Review of the WrightsLaw Special Education Law & Advocacy Workshop I AttendedLeave a Comment
Earlier this month, I attended an one-day workshop pertaining to Special Education Law and Advocacy in West Columbia, SC. Being that I am a disability rights consultant who is determined to assist disabled students and their families when it comes to obtaining the accommodations and resources they are entitled to, as well as the fact that I want to become a disability rights/civil rights lawyer, I believed it to be imperative that I attend such an event. I was not sure what to expect from the workshop, but I left with a burning desire to teach myself about this area, and to empower and support individuals affected.
Why Special Education Matters, & the Troubling Realities Disabled Students Face in Our Schools
Special Education is important to me because I was under the special education umbrella as a physically disabled student. Though I was in mainstream classes, I needed accommodations to ensure that my educational experience was equal to those of my able-bodied peers. I consider myself very fortunate to have had a Grandmother, who was my advocate, to make sure I was treated fairly, and obtained the resources and assistance I needed, as well as have been a student within a school district that did it best to provide for my needs. Those two factors were key to me excelling beyond anyone’s expectations academically, and gave me the confidence to grasp that my disability should not hinder my ability to learn, socialize, and grow into a young person.
Though I have been out of secondary school for 11 years, I see that many disabled students are not afforded the same experience I had. The pursestrings of many school districts today are tighter than they were back then, and it is disabled students who suffer from budget cuts and reductions in resources that are implemented to save a few dollars.
It is not only the smaller special education budgets that have caught my attention in how different things are from when I was growing up – the attitudes educators and administrators have towards disabled students are startling. Though most in the education field work tirelessly to educate and advocate for disabled students, there is a small minority that are unsupportive to disabled students that make headlines and have pegged schools as being discriminatory and exclusionary. When disabled students are excluded, segregated, unfairly disciplined, and unjustly set apart from their peers due to their disability status(es), they overwhelmingly feel the ostracization and are made to believe that their differences are unfavorable. No student, regardless of disability status, should ever endure that kind of negative realization about who, what, and how they are, especially from adults who are in positions of authority who should know better. Reading such stories of problematic actions and attitudes undertaken by educators towards disabled students angers me greatly, as it should all of us. The need to advocate for disabled students against such gross forms of ableism is dire, now more than ever.
How Participating in Special Education Law & Advocacy Workshops Helps Everyone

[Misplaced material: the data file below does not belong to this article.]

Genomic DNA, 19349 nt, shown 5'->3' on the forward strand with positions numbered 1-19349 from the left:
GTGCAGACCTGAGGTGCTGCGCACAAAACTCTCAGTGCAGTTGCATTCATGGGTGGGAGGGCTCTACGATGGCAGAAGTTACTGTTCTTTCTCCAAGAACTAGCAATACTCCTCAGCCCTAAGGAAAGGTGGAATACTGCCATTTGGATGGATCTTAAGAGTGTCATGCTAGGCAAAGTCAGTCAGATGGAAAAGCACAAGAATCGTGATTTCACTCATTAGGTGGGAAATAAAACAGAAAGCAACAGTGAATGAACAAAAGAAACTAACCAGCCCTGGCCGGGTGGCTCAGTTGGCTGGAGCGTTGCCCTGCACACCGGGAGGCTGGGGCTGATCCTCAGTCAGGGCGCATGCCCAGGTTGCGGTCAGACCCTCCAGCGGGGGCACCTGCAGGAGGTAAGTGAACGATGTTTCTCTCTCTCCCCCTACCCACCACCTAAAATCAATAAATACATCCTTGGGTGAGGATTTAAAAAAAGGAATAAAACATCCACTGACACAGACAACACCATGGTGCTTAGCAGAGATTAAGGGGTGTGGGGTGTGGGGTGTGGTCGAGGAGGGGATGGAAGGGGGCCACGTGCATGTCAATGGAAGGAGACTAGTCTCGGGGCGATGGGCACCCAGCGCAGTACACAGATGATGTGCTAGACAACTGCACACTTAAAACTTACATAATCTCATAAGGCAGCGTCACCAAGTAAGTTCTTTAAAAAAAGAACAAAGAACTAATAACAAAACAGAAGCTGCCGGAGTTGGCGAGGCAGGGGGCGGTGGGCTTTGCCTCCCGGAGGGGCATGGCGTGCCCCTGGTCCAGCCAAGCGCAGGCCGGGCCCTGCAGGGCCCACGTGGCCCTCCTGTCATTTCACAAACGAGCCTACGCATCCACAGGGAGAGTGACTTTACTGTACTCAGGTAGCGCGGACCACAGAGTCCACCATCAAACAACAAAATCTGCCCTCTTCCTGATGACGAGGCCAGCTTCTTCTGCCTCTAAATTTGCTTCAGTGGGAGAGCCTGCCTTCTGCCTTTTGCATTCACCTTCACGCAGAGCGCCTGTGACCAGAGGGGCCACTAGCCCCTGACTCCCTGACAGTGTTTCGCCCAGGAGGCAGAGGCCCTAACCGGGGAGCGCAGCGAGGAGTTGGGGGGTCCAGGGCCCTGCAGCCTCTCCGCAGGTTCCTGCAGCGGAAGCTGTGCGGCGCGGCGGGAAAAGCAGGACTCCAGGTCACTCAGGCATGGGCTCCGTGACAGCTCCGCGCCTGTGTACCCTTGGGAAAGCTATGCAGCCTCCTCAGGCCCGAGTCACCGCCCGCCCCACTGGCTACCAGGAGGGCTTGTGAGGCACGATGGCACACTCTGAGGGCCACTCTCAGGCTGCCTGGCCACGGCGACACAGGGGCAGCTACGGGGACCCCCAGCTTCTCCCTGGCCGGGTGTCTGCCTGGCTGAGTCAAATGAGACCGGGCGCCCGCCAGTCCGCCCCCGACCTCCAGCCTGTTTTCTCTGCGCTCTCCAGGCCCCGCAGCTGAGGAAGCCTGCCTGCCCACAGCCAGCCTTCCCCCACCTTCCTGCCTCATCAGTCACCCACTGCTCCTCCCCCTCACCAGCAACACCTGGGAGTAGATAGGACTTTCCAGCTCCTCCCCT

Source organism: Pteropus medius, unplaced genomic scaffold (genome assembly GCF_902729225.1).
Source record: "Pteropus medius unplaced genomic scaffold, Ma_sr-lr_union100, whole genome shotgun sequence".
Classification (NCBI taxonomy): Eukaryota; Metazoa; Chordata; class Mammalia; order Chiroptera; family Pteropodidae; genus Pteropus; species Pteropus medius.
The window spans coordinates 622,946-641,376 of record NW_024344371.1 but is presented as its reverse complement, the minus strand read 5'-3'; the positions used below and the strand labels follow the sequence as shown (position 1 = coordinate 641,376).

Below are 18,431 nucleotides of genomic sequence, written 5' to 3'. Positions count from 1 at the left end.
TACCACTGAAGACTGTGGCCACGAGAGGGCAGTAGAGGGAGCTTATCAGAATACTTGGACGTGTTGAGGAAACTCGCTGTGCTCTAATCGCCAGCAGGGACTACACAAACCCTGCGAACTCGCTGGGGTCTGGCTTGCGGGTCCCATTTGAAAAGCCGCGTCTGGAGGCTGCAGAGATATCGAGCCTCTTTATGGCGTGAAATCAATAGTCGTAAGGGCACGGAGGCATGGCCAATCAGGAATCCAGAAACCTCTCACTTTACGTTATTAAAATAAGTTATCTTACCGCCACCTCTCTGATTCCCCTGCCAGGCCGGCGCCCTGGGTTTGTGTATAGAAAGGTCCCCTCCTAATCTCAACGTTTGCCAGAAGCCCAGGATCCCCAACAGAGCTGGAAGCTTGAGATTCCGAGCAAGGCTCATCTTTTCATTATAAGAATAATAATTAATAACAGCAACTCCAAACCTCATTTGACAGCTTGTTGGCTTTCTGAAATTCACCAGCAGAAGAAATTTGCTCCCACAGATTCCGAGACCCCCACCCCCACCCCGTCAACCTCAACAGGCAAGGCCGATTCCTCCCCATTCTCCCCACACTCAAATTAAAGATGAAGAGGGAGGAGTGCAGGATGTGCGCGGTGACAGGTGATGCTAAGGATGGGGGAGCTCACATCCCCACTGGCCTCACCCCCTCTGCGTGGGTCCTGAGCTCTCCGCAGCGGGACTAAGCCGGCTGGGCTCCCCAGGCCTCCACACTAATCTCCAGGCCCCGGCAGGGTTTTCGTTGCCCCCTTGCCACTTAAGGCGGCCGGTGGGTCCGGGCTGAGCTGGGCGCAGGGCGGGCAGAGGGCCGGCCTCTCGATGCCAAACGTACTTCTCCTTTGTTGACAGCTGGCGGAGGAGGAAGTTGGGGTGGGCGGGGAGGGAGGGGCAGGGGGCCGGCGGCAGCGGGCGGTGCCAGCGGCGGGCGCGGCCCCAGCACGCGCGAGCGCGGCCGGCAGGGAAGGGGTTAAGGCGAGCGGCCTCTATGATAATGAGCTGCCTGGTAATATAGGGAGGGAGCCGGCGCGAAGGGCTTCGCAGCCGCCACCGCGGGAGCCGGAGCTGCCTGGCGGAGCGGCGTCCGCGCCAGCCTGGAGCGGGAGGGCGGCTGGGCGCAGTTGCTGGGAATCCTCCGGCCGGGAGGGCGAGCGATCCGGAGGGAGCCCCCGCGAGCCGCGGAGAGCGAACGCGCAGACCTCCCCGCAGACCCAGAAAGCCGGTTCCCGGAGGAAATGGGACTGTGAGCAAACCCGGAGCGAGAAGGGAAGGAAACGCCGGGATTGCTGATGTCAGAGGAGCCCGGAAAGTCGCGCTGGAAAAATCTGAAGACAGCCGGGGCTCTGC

In order to uplift the quality of education and inclusion for disabled students in our schools, we must first understand the laws that were established to protect their rights to a free and appropriate education, and what exactly does that entails. There is so much misinformation about the special education laws from both sides – families and advocates, and educators and administrators. Educating oneself on what the laws actually states, and the interpretations over the years of key sections, allows the misinterpretations and ignorance to dwindle.
From the above image of the four books I received from attending the workshop, you can see how extensive the laws and this particular area of disability rights are, and the plethora of details within them. It was impossible for our facilitator to go over everything in one day, but he gave us the essential tools needed to know how to read the laws, and how to research further if we had questions or interests that were not covered that day. I was incredibly happy to have received the four books because I knew the amount of information each had would allow me to learn so much about this area. The books have something for everyone – parents/caregivers, advocates, educators, helping professionals, lawyers, and so forth. I ardently believe that if one reads these books, they would arm themselves with knowledge that will allow them to fully support the rights of disabled students, and be confident to voice their opinions when injustices, whether intentional or not, have occurred. Advocating for our disabled students should be a top priority to us all; their successes or failures at the hands of a prejudiced, inaccessible, non-accommodating school system is a travesty that we all bear.
This workshop was the first one that focused on a disability-related topic, and I am glad to have been able to retain pertinent resources and insight that will assist me as an advocate and consultant. I would definitely recommend attending such events so that we can all play a role to improve the educational experiences of disabled students, and the disabled population as a whole. I aim to research similar workshops and sessions in the future so that I can expand my knowledge and understanding further. This was a great opportunity that I was fortunate to have.